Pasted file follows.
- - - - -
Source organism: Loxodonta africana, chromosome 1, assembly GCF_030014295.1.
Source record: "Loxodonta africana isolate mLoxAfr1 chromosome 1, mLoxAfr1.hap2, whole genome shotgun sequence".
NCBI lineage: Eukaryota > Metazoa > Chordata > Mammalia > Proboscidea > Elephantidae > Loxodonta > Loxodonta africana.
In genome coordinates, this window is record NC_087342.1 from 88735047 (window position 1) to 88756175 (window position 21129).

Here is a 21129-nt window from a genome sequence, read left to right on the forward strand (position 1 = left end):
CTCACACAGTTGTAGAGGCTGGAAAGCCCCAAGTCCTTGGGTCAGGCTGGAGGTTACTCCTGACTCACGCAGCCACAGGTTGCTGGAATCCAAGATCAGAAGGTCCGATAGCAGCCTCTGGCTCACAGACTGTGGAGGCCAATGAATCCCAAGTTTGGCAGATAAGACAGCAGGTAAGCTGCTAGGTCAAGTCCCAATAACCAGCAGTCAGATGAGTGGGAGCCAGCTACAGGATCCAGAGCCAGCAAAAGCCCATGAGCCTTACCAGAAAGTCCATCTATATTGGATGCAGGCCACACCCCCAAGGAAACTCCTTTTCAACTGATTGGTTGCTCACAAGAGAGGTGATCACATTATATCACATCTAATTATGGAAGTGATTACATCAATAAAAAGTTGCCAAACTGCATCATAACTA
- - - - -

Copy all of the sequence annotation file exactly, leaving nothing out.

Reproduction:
Source organism: Loxodonta africana, chromosome 1, assembly GCF_030014295.1.
Source record: "Loxodonta africana isolate mLoxAfr1 chromosome 1, mLoxAfr1.hap2, whole genome shotgun sequence".
NCBI lineage: Eukaryota > Metazoa > Chordata > Mammalia > Proboscidea > Elephantidae > Loxodonta > Loxodonta africana.
In genome coordinates, this window is record NC_087342.1 from 88735047 (window position 1) to 88756175 (window position 21129).

Here is a 21129-nt window from a genome sequence, read left to right on the forward strand (position 1 = left end):
CTCACACAGTTGTAGAGGCTGGAAAGCCCCAAGTCCTTGGGTCAGGCTGGAGGTTACTCCTGACTCACGCAGCCACAGGTTGCTGGAATCCAAGATCAGAAGGTCCGATAGCAGCCTCTGGCTCACAGACTGTGGAGGCCAATGAATCCCAAGTTTGGCAGATAAGACAGCAGGTAAGCTGCTAGGTCAAGTCCCAATAACCAGCAGTCAGATGAGTGGGAGCCAGCTACAGGATCCAGAGCCAGCAAAAGCCCATGAGCCTTACCAGAAAGTCCATCTATATTGGATGCAGGCCACACCCCCAAGGAAACTCCTTTTCAACTGATTGGTTGCTCACAAGAGAGGTGATCACATTATATCACATCTAATTATGGAAGTGATTACATCAATAAAAAGTTGCCAAACTGCATCATAACTA